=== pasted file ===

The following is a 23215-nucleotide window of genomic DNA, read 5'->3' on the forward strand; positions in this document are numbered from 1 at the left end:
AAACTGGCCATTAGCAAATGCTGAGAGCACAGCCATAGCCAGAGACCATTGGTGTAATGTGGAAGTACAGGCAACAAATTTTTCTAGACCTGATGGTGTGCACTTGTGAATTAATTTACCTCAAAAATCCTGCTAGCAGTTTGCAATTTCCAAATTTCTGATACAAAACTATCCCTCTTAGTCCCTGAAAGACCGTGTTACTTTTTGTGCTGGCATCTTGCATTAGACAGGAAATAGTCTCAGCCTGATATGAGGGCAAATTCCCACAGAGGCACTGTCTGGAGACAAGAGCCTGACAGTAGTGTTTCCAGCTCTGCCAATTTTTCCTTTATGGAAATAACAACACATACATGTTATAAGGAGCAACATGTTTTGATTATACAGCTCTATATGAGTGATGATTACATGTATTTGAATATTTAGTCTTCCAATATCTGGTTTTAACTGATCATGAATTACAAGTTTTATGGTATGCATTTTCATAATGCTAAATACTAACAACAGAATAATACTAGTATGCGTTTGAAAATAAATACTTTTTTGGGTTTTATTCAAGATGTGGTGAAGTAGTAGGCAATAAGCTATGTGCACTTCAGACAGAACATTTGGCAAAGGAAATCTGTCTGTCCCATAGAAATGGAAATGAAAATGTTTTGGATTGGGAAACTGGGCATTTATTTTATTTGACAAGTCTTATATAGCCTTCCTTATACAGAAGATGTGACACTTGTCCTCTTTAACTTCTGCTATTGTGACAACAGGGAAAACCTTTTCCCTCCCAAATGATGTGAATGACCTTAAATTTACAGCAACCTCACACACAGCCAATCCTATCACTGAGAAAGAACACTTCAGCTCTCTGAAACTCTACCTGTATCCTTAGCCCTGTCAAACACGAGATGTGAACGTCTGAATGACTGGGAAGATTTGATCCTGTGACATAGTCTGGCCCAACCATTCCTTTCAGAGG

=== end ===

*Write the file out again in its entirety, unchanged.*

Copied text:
The following is a 23215-nucleotide window of genomic DNA, read 5'->3' on the forward strand; positions in this document are numbered from 1 at the left end:
AAACTGGCCATTAGCAAATGCTGAGAGCACAGCCATAGCCAGAGACCATTGGTGTAATGTGGAAGTACAGGCAACAAATTTTTCTAGACCTGATGGTGTGCACTTGTGAATTAATTTACCTCAAAAATCCTGCTAGCAGTTTGCAATTTCCAAATTTCTGATACAAAACTATCCCTCTTAGTCCCTGAAAGACCGTGTTACTTTTTGTGCTGGCATCTTGCATTAGACAGGAAATAGTCTCAGCCTGATATGAGGGCAAATTCCCACAGAGGCACTGTCTGGAGACAAGAGCCTGACAGTAGTGTTTCCAGCTCTGCCAATTTTTCCTTTATGGAAATAACAACACATACATGTTATAAGGAGCAACATGTTTTGATTATACAGCTCTATATGAGTGATGATTACATGTATTTGAATATTTAGTCTTCCAATATCTGGTTTTAACTGATCATGAATTACAAGTTTTATGGTATGCATTTTCATAATGCTAAATACTAACAACAGAATAATACTAGTATGCGTTTGAAAATAAATACTTTTTTGGGTTTTATTCAAGATGTGGTGAAGTAGTAGGCAATAAGCTATGTGCACTTCAGACAGAACATTTGGCAAAGGAAATCTGTCTGTCCCATAGAAATGGAAATGAAAATGTTTTGGATTGGGAAACTGGGCATTTATTTTATTTGACAAGTCTTATATAGCCTTCCTTATACAGAAGATGTGACACTTGTCCTCTTTAACTTCTGCTATTGTGACAACAGGGAAAACCTTTTCCCTCCCAAATGATGTGAATGACCTTAAATTTACAGCAACCTCACACACAGCCAATCCTATCACTGAGAAAGAACACTTCAGCTCTCTGAAACTCTACCTGTATCCTTAGCCCTGTCAAACACGAGATGTGAACGTCTGAATGACTGGGAAGATTTGATCCTGTGACATAGTCTGGCCCAACCATTCCTTTCAGAGG